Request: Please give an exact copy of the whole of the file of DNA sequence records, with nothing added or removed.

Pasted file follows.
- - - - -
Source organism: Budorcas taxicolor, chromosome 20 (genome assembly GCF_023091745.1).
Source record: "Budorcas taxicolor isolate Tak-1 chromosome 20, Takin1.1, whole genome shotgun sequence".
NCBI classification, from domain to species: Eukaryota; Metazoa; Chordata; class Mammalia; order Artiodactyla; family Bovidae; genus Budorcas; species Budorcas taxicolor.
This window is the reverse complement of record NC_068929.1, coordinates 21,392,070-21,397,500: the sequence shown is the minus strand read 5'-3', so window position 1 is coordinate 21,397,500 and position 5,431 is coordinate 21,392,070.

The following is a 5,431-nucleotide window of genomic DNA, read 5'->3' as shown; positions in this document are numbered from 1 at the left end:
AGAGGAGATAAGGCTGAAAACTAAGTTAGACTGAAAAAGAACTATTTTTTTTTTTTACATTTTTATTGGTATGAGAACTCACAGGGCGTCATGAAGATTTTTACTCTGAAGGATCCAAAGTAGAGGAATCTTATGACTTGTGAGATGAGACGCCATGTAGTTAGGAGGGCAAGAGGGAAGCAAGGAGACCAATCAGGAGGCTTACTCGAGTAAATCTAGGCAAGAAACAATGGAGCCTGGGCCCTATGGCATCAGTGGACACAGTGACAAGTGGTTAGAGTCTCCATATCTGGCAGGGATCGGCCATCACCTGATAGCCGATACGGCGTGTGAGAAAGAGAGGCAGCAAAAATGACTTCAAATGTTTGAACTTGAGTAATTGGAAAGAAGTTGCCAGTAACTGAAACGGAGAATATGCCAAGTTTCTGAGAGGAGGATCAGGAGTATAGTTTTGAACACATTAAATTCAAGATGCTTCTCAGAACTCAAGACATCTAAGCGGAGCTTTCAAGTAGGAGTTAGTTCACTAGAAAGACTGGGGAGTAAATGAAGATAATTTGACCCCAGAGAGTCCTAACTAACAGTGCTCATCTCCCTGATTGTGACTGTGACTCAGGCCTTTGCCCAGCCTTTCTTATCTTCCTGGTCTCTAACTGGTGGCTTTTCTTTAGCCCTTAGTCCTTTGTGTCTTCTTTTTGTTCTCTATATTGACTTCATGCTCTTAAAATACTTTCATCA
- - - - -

Source organism: Budorcas taxicolor, chromosome 20 (genome assembly GCF_023091745.1).
Source record: "Budorcas taxicolor isolate Tak-1 chromosome 20, Takin1.1, whole genome shotgun sequence".
NCBI classification, from domain to species: Eukaryota; Metazoa; Chordata; class Mammalia; order Artiodactyla; family Bovidae; genus Budorcas; species Budorcas taxicolor.
This window is the reverse complement of record NC_068929.1, coordinates 21,392,070-21,397,500: the sequence shown is the minus strand read 5'-3', so window position 1 is coordinate 21,397,500 and position 5,431 is coordinate 21,392,070.

The following is a 5,431-nucleotide window of genomic DNA, read 5'->3' as shown; positions in this document are numbered from 1 at the left end:
AGAGGAGATAAGGCTGAAAACTAAGTTAGACTGAAAAAGAACTATTTTTTTTTTTTACATTTTTATTGGTATGAGAACTCACAGGGCGTCATGAAGATTTTTACTCTGAAGGATCCAAAGTAGAGGAATCTTATGACTTGTGAGATGAGACGCCATGTAGTTAGGAGGGCAAGAGGGAAGCAAGGAGACCAATCAGGAGGCTTACTCGAGTAAATCTAGGCAAGAAACAATGGAGCCTGGGCCCTATGGCATCAGTGGACACAGTGACAAGTGGTTAGAGTCTCCATATCTGGCAGGGATCGGCCATCACCTGATAGCCGATACGGCGTGTGAGAAAGAGAGGCAGCAAAAATGACTTCAAATGTTTGAACTTGAGTAATTGGAAAGAAGTTGCCAGTAACTGAAACGGAGAATATGCCAAGTTTCTGAGAGGAGGATCAGGAGTATAGTTTTGAACACATTAAATTCAAGATGCTTCTCAGAACTCAAGACATCTAAGCGGAGCTTTCAAGTAGGAGTTAGTTCACTAGAAAGACTGGGGAGTAAATGAAGATAATTTGACCCCAGAGAGTCCTAACTAACAGTGCTCATCTCCCTGATTGTGACTGTGACTCAGGCCTTTGCCCAGCCTTTCTTATCTTCCTGGTCTCTAACTGGTGGCTTTTCTTTAGCCCTTAGTCCTTTGTGTCTTCTTTTTGTTCTCTATATTGACTTCATGCTCTTAAAATACTTTCATCA